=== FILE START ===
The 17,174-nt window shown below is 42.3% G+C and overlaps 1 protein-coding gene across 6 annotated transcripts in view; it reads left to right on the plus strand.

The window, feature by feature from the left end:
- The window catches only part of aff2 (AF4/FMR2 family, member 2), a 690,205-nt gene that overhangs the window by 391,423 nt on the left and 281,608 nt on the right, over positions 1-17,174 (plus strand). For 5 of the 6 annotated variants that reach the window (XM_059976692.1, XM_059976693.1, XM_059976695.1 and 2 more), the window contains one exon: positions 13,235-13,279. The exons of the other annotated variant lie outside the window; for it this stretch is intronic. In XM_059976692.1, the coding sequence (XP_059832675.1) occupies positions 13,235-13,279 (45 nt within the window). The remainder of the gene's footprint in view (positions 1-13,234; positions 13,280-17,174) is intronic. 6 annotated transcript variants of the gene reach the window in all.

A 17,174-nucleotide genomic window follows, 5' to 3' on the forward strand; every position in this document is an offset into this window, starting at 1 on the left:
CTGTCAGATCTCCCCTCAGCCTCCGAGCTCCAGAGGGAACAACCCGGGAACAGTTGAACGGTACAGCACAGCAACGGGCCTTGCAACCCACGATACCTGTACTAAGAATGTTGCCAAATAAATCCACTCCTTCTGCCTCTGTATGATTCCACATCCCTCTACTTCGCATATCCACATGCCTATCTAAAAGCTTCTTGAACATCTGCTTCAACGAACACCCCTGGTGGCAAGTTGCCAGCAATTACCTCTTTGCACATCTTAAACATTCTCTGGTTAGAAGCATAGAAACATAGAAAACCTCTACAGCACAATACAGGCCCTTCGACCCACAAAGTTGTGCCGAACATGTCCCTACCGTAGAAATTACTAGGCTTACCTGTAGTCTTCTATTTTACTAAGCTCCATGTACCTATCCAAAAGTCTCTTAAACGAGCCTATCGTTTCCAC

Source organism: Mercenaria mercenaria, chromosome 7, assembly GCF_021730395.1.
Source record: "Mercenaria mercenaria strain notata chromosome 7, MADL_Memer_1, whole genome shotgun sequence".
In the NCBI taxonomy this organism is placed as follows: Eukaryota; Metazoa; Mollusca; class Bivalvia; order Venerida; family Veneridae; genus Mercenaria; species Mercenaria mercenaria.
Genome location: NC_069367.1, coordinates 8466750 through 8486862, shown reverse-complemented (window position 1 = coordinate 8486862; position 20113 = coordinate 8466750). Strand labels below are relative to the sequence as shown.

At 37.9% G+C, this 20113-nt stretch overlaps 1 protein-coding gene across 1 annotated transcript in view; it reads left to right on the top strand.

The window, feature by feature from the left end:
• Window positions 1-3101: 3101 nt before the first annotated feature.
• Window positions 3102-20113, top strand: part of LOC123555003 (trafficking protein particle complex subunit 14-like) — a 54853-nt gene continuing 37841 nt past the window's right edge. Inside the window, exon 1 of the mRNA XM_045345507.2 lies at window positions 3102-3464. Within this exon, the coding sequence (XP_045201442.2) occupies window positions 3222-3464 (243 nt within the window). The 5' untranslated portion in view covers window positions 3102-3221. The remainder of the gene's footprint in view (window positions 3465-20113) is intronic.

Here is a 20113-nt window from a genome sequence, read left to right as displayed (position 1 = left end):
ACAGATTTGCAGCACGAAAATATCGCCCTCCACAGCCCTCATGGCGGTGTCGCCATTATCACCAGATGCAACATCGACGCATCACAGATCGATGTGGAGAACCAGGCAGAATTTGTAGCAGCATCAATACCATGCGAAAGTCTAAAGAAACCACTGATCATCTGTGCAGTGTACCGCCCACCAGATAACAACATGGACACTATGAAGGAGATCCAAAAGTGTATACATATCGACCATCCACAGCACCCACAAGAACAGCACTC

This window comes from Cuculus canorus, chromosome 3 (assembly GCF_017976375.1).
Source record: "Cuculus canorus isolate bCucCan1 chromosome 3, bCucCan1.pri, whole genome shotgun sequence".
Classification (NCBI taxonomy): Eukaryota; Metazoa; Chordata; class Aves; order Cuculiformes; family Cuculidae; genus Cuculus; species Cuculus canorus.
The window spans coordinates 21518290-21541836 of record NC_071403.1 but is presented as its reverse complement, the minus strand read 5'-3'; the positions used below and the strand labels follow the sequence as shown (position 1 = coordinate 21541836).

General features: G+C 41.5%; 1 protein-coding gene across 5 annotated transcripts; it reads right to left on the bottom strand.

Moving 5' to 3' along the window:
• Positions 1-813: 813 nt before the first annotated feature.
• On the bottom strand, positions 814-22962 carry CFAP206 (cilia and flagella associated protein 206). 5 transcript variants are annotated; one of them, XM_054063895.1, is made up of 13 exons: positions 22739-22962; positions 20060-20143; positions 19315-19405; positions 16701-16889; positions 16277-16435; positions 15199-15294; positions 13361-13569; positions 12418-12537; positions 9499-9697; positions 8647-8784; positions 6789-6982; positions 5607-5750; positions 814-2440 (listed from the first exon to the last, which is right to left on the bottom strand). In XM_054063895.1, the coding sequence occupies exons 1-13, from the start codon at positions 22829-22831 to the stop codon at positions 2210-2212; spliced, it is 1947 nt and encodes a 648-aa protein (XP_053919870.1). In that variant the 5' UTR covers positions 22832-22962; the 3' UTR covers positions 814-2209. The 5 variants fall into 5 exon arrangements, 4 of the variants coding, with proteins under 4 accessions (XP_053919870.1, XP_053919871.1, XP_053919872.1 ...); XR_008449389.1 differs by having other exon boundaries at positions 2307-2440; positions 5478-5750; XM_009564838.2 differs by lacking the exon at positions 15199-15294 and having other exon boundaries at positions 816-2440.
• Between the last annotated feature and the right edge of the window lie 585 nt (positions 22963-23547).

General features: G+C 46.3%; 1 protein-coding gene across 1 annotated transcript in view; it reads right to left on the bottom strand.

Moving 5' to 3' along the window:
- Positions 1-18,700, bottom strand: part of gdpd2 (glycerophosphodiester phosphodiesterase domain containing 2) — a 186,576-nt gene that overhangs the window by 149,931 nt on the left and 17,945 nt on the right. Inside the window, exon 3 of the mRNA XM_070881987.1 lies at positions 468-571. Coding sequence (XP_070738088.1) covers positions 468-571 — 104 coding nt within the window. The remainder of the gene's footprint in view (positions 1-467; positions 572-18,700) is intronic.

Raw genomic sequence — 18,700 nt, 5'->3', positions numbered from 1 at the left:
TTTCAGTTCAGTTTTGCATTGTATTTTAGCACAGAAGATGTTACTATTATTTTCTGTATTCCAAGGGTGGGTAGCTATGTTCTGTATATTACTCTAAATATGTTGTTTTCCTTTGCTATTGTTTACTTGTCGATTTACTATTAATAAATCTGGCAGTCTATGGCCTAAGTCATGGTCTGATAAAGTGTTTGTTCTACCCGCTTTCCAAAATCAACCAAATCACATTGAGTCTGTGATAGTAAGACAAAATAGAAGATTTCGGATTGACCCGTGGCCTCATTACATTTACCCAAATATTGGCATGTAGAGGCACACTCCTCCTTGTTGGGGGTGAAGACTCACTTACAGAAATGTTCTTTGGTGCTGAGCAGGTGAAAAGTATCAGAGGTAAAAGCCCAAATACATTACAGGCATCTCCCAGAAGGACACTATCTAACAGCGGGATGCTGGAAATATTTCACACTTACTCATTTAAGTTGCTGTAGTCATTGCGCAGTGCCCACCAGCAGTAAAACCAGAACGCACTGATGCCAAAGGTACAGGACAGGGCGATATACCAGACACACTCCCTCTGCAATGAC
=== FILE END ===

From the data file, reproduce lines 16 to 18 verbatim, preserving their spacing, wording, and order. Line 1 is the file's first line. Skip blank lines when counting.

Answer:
This window comes from Cuculus canorus, chromosome 3 (assembly GCF_017976375.1).
Source record: "Cuculus canorus isolate bCucCan1 chromosome 3, bCucCan1.pri, whole genome shotgun sequence".
Classification (NCBI taxonomy): Eukaryota; Metazoa; Chordata; class Aves; order Cuculiformes; family Cuculidae; genus Cuculus; species Cuculus canorus.